The repair and restoration of bone defects in orthopaedic and dental surgery remains a major challenge despite advances in surgical procedures and post-operative treatments. Bioactive glasses, ceramics, glass-ceramics and composites show considerable potential for such applications as they can promote bone tissue regeneration. This paper presents an overview of the mechanical properties of various bioactive materials, which have the potential for bone regeneration. It also identifies current strategies for improving the mechanical properties of these novel materials, as these are rarely ideal as direct replacements for human bone. For this reason bioactive organic-inorganic composites and hybrids that have tailorable mechanical properties are of particular interest. The inorganic component (bioactive glass, ceramic or glass-ceramic) can provide both strength and bioactivity, while the organic component can add structural reinforcement, toughness and processability. Another topic presented in this paper includes 3D porous scaffolds that act as a template for cell attachment, proliferation and bone growth. Mechanical limitations of existing glass and ceramic scaffolds are discussed, along with the relevant challenges and strategies for further improvement. Advantages and disadvantages of different bioactive materials are critically examined. This paper is focused on optimization of biomaterials properties, in particular mechanical properties and bioactivity.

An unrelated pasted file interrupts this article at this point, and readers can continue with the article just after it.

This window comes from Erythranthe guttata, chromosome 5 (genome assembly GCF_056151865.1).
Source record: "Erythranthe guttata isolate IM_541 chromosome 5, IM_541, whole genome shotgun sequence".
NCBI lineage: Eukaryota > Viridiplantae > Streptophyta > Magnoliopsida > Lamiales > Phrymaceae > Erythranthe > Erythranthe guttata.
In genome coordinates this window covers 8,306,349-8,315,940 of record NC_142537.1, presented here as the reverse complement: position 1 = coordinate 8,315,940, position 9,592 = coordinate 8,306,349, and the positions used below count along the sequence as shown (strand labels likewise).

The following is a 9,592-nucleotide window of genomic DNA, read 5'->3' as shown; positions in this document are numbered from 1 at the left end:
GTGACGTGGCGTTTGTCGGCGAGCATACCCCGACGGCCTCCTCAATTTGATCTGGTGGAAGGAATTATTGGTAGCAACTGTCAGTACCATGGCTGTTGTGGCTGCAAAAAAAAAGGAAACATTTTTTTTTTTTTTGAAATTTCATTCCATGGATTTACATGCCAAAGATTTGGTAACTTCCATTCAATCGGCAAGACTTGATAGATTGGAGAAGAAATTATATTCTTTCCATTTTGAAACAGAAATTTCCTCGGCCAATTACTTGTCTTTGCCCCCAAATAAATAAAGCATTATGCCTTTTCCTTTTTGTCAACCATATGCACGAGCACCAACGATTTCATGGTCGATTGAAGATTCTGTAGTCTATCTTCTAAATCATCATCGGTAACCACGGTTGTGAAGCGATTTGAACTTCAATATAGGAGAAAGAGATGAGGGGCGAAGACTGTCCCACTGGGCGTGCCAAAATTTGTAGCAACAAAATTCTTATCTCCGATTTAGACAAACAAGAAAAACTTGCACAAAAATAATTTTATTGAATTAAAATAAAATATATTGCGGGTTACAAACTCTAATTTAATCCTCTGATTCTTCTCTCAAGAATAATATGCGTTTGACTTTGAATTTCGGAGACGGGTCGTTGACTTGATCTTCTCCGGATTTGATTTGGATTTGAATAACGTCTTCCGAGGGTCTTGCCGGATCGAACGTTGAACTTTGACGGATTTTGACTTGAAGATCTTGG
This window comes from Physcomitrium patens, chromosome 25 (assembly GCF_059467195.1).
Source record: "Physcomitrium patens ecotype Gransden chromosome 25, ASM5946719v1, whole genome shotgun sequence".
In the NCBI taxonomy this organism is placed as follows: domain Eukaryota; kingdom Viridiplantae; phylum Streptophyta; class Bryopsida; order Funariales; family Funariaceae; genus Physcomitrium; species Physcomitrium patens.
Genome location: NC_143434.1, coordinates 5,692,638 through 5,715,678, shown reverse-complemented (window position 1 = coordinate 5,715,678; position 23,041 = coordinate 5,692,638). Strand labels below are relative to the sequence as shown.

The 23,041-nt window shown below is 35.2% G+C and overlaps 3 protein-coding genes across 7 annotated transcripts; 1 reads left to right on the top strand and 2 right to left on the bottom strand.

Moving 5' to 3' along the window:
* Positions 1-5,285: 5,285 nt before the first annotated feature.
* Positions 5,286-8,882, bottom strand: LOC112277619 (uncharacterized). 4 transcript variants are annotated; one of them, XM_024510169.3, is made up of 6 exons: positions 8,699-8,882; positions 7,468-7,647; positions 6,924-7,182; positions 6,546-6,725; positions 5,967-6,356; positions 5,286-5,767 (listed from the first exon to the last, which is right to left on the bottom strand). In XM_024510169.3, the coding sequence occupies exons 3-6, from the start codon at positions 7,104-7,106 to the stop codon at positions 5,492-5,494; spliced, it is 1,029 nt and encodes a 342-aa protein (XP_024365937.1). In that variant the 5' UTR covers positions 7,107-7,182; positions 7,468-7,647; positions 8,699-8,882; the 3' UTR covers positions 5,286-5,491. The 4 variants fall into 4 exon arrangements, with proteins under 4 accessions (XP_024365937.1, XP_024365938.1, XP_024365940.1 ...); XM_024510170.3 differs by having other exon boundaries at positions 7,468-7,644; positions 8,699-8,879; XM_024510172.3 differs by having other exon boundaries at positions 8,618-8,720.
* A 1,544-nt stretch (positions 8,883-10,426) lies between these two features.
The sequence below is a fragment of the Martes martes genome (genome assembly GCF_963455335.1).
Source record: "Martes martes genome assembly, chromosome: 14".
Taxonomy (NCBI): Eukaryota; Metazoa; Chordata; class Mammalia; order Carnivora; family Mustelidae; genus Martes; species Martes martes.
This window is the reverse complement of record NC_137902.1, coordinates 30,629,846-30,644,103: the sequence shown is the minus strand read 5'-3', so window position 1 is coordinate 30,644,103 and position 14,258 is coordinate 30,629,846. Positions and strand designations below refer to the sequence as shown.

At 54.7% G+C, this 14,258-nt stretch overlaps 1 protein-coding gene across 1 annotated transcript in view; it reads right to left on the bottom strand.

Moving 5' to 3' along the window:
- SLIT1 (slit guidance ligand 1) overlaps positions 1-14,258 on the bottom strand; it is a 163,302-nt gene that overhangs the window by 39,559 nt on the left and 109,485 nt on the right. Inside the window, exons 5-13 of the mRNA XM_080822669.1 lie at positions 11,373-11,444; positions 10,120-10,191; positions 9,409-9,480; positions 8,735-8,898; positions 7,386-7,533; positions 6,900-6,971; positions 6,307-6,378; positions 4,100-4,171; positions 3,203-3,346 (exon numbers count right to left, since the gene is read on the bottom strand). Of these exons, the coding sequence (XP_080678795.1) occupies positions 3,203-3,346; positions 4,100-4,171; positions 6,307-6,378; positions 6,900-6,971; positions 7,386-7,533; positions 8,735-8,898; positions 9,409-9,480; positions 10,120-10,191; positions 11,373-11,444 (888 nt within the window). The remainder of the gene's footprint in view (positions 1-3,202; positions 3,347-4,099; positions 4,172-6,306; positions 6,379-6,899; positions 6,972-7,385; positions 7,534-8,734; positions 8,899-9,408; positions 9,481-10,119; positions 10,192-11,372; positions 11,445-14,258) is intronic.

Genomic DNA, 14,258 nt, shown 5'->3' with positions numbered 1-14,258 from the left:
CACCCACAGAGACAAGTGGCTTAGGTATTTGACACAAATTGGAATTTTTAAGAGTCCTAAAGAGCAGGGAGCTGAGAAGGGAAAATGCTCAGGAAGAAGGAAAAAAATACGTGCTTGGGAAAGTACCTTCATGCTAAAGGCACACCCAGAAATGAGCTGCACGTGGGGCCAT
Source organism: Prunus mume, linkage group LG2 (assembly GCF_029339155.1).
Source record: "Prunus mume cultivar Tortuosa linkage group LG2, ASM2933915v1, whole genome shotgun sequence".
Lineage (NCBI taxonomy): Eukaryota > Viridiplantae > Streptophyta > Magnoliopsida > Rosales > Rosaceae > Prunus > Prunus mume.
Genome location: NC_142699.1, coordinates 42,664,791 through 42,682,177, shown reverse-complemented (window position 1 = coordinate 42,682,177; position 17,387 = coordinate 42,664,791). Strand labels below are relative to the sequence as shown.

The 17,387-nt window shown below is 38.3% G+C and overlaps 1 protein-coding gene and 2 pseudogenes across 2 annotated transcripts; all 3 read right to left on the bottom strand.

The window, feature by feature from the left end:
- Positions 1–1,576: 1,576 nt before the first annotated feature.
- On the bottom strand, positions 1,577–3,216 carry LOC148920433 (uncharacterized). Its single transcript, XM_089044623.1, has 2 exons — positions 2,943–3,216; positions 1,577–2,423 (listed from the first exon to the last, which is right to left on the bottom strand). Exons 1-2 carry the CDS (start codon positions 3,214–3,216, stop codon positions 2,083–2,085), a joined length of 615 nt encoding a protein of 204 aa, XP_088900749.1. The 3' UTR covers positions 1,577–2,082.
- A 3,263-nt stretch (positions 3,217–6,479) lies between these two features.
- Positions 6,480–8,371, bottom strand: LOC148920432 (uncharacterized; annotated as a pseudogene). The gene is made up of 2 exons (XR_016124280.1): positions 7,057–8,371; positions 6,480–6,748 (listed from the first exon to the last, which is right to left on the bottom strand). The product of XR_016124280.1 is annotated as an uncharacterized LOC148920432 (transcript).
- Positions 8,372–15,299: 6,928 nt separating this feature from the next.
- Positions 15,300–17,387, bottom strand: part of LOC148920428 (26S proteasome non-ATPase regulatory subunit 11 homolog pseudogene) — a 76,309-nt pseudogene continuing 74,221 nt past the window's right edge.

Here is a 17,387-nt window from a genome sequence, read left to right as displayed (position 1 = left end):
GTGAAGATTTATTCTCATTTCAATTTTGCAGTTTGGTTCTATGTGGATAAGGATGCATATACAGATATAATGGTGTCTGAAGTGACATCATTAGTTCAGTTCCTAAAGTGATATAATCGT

All Science Journal Classification (ASJC) codes
- Materials Science(all)
- Condensed Matter Physics
- Mechanics of Materials
- Mechanical Engineering